105.—General View of the Ruin of Pevensey Castle.details

[Picture: 105.—General View of the Ruin of Pevensey Castle.]
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105.—General View of the Ruin of Pevensey Castle.

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Anderida, the sea-fort of Sussex, is held by some to be Hastings, by others to be East Bourn. It is not our purpose to enter upon any controversial discussion of such matters; but it appears to us that Pevensey, one of the most remarkable castles in our country, which the Roman, and the Saxon, and the Norman, had one after the other garrisoned and fortified,—the ruins of each occupier themselves telling such a tale of “mutability” as one spot has seldom told,—was as likely to have been the Anderida of the Saxon shore, as Hastings and East Bourn, between which it is situated. Be that as it may, we proceed briefly to describe this remarkable ruin.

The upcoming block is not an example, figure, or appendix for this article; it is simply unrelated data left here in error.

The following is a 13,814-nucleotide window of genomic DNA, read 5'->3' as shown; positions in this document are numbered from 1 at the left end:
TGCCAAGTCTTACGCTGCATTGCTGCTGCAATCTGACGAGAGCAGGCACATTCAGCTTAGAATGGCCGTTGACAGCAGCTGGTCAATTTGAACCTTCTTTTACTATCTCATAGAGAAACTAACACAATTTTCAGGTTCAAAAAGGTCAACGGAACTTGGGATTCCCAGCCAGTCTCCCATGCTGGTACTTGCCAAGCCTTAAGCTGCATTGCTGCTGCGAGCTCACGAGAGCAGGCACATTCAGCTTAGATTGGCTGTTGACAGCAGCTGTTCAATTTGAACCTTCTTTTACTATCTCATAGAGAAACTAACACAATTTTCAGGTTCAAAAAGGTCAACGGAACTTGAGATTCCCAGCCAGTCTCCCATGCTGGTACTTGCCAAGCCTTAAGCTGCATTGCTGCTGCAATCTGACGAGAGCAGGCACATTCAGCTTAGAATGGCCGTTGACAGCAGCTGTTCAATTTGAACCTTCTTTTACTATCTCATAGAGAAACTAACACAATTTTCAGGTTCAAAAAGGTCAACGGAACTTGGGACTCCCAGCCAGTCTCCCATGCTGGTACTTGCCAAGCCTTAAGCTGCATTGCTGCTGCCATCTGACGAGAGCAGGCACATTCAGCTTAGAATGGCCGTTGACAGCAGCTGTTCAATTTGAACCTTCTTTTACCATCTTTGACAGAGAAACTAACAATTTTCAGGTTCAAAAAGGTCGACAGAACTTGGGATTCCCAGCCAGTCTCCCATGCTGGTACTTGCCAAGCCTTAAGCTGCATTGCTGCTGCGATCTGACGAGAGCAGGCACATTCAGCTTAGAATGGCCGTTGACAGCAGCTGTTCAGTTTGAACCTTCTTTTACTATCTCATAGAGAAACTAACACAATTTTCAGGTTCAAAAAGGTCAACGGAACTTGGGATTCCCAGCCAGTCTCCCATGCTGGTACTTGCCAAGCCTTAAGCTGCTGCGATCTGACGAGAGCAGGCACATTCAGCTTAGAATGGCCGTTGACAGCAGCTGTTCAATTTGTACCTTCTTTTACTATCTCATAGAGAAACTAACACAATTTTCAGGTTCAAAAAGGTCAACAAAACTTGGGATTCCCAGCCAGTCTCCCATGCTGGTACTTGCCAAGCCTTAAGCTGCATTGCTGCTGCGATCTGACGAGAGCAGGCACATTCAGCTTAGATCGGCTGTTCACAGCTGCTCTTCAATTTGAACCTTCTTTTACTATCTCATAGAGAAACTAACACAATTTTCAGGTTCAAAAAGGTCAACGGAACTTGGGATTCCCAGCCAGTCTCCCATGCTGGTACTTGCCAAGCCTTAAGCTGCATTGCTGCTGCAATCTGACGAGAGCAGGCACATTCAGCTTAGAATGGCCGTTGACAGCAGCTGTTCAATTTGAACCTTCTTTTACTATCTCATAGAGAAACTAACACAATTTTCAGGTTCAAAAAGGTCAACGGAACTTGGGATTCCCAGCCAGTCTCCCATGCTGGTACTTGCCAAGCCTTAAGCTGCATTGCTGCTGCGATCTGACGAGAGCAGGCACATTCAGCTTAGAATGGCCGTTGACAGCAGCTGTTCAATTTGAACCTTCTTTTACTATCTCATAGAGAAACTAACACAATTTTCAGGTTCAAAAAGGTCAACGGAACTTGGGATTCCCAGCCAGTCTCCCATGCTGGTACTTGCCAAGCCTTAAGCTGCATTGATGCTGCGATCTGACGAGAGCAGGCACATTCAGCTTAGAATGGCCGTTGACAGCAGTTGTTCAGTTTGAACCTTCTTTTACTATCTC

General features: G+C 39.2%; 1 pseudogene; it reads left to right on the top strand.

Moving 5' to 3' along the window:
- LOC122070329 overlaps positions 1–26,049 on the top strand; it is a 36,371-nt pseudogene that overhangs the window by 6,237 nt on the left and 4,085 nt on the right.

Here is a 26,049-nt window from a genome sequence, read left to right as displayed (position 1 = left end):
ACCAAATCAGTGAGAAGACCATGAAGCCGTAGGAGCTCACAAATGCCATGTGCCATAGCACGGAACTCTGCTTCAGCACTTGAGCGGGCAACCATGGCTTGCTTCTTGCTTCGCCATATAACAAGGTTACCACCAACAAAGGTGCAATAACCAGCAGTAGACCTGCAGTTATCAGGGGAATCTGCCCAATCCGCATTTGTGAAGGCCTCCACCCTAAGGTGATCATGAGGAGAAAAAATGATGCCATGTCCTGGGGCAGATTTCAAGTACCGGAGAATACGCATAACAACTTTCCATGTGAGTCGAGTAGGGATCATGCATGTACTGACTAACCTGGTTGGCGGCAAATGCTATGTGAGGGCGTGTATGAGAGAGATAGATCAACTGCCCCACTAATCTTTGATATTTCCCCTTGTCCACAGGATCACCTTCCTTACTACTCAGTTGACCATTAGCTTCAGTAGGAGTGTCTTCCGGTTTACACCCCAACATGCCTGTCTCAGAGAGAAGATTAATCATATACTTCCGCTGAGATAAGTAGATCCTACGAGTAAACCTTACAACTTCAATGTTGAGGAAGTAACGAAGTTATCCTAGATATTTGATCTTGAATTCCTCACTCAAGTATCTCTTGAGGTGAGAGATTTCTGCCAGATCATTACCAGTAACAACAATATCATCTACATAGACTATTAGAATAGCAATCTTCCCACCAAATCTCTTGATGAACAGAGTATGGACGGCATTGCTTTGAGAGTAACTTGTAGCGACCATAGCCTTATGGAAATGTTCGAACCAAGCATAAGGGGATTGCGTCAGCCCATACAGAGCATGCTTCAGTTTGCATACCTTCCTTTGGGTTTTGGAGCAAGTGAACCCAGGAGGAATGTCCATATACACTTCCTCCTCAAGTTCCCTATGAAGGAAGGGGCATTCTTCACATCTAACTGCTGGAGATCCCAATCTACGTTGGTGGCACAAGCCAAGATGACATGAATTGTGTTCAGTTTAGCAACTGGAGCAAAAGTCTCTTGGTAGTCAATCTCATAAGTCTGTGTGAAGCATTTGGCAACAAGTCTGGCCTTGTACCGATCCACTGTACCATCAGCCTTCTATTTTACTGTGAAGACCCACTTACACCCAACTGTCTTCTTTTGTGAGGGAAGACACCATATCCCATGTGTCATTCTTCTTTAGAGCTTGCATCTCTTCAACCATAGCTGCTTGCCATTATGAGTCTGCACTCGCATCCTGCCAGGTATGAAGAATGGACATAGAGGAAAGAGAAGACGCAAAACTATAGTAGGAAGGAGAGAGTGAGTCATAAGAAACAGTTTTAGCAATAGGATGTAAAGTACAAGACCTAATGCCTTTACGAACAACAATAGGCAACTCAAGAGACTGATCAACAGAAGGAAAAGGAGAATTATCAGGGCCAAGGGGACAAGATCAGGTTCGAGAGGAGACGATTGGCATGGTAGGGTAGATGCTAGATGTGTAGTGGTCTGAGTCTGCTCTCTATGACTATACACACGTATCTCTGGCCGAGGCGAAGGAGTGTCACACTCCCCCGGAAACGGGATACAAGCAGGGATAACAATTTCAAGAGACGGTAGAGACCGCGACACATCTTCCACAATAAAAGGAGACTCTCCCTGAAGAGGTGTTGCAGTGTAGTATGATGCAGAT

[. . .]

Having passed into the area by the east gate, we cross in the direction of the dotted line to the south-western or Decuman Gate. This is very perfect, having a tower on each side. Going without the walls at this point, and scrambling beneath them to the south, we can well understand how the fort stood proudly above the low shore when the sea almost washed its walls. The ruin on this side is highly picturesque, large masses of the original wall having fallen (Fig. 105). (p. 35)

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